The 43 poems are stylistically of a piece, all prose poems, all with the speaker situated in the intermediate stages between sleep and waking -- a feature I confess might well have eluded my notice had I not been alerted to it by the blurbs (from Alice Notley and Rosmarie Waldrop).  The "line" of the title may be a name for each morning's picking up of the thread of one's life that one released on going to sleep, though "line" suggests poetry, too, even though these poems are unlineated, and lines of descent, the continuation of the work of past poets in the that of the living.

Among the past poets invoked here is Rimbaud, whose "Jeunesse" furnishes the book's epigraph.  Rimbaud may have inspired the hints at synaesthesia ("Fingers the eyes' touch") or the dream-logic shape-shifting ("She was wearing a dress that looked like a book but actually was a baby"), and obviously the lending of attributes to the vowels ("Mimeology"), but The Line particularly resembles Une Saison en Enfer in sounding like a confession steeped in a poetics and suffused with a metaphysics.  "The End," "The Other Life," "The Vampire," and "The Pitiful Ego" seem to emerge out of some autobiographical matrix, but the poems seem less interested in whatever personal experiences birthed them than in the processes that turned the experiences into poems.

For this reason, Moxley seems even more akin to Laura Riding than she is to young master Arthur.  Riding writes of herself, but her experiences seem somehow in the middle distance rather than the foreground, and refracted through the prisms of philosophic and aesthetic speculation.  So with Moxley.  Fairly often ("The Cover-up," "The Local," "The Railing," "Old Systems of Enrollment") this occurs via an Ashberyan second-person-as-first-person ("Perhaps your reliance on inspiration accounts for your failing imagination") in which the poet seems to be writing poems based on observation of herself in the process of writing a poem.

Does it work?  Well, it did for me.  Couldn't put it down.  In that respect, certainly, you'd have to call the volume a long poem -- best read in one go.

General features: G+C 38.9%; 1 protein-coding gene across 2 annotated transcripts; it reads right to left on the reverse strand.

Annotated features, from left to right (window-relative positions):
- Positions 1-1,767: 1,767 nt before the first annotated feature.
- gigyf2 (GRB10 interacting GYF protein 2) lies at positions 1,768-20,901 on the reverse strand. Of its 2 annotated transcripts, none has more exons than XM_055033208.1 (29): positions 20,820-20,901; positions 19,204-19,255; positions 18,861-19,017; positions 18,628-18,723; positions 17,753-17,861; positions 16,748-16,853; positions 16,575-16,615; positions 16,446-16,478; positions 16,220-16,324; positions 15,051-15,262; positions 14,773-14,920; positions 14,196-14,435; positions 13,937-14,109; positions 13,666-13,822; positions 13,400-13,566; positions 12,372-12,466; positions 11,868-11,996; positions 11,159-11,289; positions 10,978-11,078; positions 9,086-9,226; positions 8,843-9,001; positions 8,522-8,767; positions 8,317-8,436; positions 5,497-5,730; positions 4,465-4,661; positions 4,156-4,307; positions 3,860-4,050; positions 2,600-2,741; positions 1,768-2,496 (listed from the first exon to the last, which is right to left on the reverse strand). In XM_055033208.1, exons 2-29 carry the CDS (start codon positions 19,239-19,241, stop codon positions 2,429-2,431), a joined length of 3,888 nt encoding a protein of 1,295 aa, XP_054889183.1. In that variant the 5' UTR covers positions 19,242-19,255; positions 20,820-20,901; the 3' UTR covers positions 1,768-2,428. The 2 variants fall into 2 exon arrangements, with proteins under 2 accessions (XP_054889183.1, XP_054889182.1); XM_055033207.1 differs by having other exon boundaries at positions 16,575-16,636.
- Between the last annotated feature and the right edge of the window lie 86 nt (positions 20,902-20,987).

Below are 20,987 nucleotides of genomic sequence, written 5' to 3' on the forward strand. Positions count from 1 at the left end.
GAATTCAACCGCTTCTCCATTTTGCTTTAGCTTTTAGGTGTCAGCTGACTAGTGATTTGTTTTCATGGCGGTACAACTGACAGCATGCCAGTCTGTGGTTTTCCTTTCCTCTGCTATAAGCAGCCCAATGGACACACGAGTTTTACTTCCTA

Saturday, November 1, 2008

David Shields, _The Thing About Life Is That One Day You'll Be Dead_

THIS BOOK JOINS Art Spiegelman's Maus on the list of fine books about aging, fiercely vital, but exasperating fathers.  Right, yes, I know Spiegelman's book was really about the Holocaust, but do you remember anything about the book better than you remember Vladek, and is the Vladek of Rego Park one whit less memorable than the Vladek of Auschwitz?
Shields's book is largely about the waxing and waning of the human body over the life cycle, the infant body, the child body, the adolescent body, the youthful body in its reproductive prime, and the lengthy, inevitable, and really not very enjoyable decline once that prime is past.  Shields does this with numbers, mainly -- statistics assembled and presented as they might be by an actuary who happened to be a superb prose stylist. But there are also stories of Shields's own body, its bout with acne, its brief morning of prowess when he was a high school basketball player, his injuries, his fatherhood...all progressing steadily to the endpoint identified in the book's title. 
But in defiance of all statistics, all likelihood, all normal expectations, Milton Shields (originally Schildcrout) is still at cruising speed in his nineties, still running, still dating, still writing, still competitive, still likely to take his son down a peg when he deems it necessary, still driving his son crazy.  Milt Shields tracks through the book in rogue counterpoint to its story of quickly passing corporeal efflorescence and long, difficult corporeal withering -- he is ageless, indomitable, annoying.  One could say the portrait is ultimately loving and affectionate, but, erm, Tuesdays with Morrie it ain't; it isn't even Roth's Patrimony.  
Yet ultimately, what is it in the book that has fastened itself to your memory?  Milt Shields.  The reviewer in the New York Review of Books seemed under the impression that Milt's vitality was such that he somehow transcended his grumpy son's vain attempt to bring everybody down, but I wonder if the apotheosis of Milt wasn't exactly what Shields was going for, that apotheosis being achieved every bit as much by the sharp delineation of his flaws as it is by his vitality and refusal to age.  Oh, to have been there had the father of Kafka's "Letter to my Father," Vladek Spiegelman, Herman Roth (or his shadow, Jack Portnoy), and Milt Shields ever sat down for a game of gin rummy.